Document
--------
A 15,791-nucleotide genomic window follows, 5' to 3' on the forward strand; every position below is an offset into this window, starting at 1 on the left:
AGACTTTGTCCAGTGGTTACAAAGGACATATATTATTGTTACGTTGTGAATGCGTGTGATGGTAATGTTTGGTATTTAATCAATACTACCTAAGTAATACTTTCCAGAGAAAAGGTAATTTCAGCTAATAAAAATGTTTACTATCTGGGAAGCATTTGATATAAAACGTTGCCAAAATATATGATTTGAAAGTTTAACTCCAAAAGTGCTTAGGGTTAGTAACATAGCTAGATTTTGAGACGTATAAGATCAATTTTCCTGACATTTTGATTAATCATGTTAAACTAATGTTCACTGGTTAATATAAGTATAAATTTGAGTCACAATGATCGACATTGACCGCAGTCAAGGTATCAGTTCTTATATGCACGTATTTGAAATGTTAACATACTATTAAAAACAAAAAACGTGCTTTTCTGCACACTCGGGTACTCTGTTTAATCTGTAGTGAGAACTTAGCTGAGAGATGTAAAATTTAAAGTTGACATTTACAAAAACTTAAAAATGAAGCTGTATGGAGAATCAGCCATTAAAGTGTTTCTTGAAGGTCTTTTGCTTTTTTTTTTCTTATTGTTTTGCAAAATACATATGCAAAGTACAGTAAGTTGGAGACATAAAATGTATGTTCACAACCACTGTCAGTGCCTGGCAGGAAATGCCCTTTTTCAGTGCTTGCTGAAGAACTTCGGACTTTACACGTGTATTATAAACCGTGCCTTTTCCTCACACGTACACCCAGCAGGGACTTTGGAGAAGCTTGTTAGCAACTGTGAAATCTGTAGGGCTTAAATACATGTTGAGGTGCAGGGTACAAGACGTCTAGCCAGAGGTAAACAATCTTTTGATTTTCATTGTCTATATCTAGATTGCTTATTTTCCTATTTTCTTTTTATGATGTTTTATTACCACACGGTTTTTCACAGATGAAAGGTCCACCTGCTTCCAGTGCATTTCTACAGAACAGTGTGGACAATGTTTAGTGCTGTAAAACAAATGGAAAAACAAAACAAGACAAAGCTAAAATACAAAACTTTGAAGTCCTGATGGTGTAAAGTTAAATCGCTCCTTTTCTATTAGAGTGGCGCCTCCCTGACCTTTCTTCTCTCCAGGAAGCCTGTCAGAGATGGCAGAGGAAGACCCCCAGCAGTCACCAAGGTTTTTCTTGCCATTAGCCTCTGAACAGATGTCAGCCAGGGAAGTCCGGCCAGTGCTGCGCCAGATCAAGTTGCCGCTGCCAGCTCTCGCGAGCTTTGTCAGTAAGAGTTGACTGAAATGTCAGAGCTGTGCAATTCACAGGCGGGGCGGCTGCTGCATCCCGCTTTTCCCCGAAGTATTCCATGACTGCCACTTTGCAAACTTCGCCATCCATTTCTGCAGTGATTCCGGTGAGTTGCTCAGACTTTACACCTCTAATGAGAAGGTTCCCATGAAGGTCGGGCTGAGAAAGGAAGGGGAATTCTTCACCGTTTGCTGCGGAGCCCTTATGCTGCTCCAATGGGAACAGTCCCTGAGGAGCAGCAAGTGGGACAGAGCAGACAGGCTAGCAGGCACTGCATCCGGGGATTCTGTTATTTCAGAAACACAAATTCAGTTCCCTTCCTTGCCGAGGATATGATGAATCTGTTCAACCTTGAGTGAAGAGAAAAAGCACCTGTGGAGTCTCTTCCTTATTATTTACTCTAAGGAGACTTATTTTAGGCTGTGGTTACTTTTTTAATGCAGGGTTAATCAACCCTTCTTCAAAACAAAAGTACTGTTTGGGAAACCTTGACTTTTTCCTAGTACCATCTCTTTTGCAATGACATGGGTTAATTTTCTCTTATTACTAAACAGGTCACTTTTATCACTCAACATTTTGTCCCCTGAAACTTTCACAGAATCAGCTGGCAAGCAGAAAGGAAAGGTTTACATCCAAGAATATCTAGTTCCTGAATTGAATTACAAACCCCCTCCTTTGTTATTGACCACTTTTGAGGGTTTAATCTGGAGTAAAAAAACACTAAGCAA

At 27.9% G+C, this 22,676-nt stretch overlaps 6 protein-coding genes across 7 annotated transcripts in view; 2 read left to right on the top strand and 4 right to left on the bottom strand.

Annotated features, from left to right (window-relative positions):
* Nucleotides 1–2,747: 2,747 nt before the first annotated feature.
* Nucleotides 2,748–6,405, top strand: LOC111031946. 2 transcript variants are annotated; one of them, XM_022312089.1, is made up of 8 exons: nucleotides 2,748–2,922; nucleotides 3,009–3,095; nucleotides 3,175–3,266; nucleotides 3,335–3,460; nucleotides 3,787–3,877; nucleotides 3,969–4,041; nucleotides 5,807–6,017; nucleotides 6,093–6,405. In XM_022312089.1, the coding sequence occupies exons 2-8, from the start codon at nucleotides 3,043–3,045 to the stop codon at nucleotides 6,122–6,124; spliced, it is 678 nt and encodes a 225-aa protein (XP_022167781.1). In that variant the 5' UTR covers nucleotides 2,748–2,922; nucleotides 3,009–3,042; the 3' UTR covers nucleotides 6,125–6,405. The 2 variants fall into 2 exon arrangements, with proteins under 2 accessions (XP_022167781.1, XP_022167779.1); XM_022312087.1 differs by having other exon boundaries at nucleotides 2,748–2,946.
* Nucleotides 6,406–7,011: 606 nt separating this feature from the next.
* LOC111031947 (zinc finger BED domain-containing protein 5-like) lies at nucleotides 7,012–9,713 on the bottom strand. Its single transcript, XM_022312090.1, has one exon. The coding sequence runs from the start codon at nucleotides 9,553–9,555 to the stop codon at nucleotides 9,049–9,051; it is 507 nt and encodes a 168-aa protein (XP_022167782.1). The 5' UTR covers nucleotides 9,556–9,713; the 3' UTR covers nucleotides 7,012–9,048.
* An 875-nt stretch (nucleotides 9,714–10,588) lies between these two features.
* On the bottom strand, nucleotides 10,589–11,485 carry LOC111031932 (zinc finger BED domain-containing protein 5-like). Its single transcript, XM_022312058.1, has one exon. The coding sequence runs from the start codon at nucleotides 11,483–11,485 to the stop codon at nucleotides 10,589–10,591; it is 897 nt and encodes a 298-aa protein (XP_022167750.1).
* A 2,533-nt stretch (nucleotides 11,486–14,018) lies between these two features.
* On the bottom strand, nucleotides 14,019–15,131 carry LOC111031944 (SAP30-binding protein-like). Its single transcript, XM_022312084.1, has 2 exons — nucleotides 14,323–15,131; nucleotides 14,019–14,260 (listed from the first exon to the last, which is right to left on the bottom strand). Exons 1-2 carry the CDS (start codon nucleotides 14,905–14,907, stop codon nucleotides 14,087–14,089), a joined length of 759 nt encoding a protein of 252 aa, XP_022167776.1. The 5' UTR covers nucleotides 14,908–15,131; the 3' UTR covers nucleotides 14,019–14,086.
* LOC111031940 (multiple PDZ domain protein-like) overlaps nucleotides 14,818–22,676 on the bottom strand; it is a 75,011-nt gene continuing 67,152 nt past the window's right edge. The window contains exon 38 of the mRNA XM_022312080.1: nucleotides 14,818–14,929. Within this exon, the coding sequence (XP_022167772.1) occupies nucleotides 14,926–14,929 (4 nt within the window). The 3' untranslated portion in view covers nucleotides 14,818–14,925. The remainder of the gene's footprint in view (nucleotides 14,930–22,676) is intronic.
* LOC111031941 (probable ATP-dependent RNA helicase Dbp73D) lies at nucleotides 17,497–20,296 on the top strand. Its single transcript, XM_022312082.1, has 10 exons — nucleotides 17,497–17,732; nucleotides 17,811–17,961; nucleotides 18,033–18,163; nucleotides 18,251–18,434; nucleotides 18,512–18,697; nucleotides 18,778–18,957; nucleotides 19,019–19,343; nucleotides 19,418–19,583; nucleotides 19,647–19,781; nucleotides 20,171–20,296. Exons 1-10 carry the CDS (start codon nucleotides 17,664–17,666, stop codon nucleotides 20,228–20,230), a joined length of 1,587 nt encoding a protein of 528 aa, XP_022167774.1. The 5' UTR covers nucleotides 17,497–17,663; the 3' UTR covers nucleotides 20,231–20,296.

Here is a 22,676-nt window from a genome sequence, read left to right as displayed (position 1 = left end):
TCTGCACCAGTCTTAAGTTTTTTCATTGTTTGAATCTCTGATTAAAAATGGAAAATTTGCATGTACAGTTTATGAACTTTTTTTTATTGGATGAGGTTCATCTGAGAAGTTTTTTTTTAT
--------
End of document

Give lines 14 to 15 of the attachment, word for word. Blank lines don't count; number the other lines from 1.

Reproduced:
* LOC111031941 (probable ATP-dependent RNA helicase Dbp73D) lies at nucleotides 17,497–20,296 on the top strand. Its single transcript, XM_022312082.1, has 10 exons — nucleotides 17,497–17,732; nucleotides 17,811–17,961; nucleotides 18,033–18,163; nucleotides 18,251–18,434; nucleotides 18,512–18,697; nucleotides 18,778–18,957; nucleotides 19,019–19,343; nucleotides 19,418–19,583; nucleotides 19,647–19,781; nucleotides 20,171–20,296. Exons 1-10 carry the CDS (start codon nucleotides 17,664–17,666, stop codon nucleotides 20,228–20,230), a joined length of 1,587 nt encoding a protein of 528 aa, XP_022167774.1. The 5' UTR covers nucleotides 17,497–17,663; the 3' UTR covers nucleotides 20,231–20,296.

Here is a 22,676-nt window from a genome sequence, read left to right as displayed (position 1 = left end):